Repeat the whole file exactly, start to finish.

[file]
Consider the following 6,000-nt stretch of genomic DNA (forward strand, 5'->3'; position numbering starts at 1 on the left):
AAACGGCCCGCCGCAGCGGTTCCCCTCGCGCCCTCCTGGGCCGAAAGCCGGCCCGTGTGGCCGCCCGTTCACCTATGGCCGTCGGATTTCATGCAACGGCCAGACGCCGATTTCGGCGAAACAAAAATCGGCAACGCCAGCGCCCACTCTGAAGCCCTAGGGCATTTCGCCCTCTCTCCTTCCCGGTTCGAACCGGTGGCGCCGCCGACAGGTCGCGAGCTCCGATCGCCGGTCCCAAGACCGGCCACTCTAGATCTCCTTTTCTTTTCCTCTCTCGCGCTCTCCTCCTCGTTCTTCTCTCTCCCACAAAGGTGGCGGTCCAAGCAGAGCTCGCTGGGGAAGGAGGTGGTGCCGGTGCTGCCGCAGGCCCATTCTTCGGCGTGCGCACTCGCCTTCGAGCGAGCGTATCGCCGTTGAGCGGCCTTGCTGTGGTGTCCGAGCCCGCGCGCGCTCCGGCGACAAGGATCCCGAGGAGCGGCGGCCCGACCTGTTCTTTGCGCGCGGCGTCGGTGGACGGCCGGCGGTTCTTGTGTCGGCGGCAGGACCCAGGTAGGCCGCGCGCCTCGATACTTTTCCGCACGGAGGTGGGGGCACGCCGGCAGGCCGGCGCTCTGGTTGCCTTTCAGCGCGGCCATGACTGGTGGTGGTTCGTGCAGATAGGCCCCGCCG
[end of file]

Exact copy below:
Consider the following 6,000-nt stretch of genomic DNA (forward strand, 5'->3'; position numbering starts at 1 on the left):
AAACGGCCCGCCGCAGCGGTTCCCCTCGCGCCCTCCTGGGCCGAAAGCCGGCCCGTGTGGCCGCCCGTTCACCTATGGCCGTCGGATTTCATGCAACGGCCAGACGCCGATTTCGGCGAAACAAAAATCGGCAACGCCAGCGCCCACTCTGAAGCCCTAGGGCATTTCGCCCTCTCTCCTTCCCGGTTCGAACCGGTGGCGCCGCCGACAGGTCGCGAGCTCCGATCGCCGGTCCCAAGACCGGCCACTCTAGATCTCCTTTTCTTTTCCTCTCTCGCGCTCTCCTCCTCGTTCTTCTCTCTCCCACAAAGGTGGCGGTCCAAGCAGAGCTCGCTGGGGAAGGAGGTGGTGCCGGTGCTGCCGCAGGCCCATTCTTCGGCGTGCGCACTCGCCTTCGAGCGAGCGTATCGCCGTTGAGCGGCCTTGCTGTGGTGTCCGAGCCCGCGCGCGCTCCGGCGACAAGGATCCCGAGGAGCGGCGGCCCGACCTGTTCTTTGCGCGCGGCGTCGGTGGACGGCCGGCGGTTCTTGTGTCGGCGGCAGGACCCAGGTAGGCCGCGCGCCTCGATACTTTTCCGCACGGAGGTGGGGGCACGCCGGCAGGCCGGCGCTCTGGTTGCCTTTCAGCGCGGCCATGACTGGTGGTGGTTCGTGCAGATAGGCCCCGCCG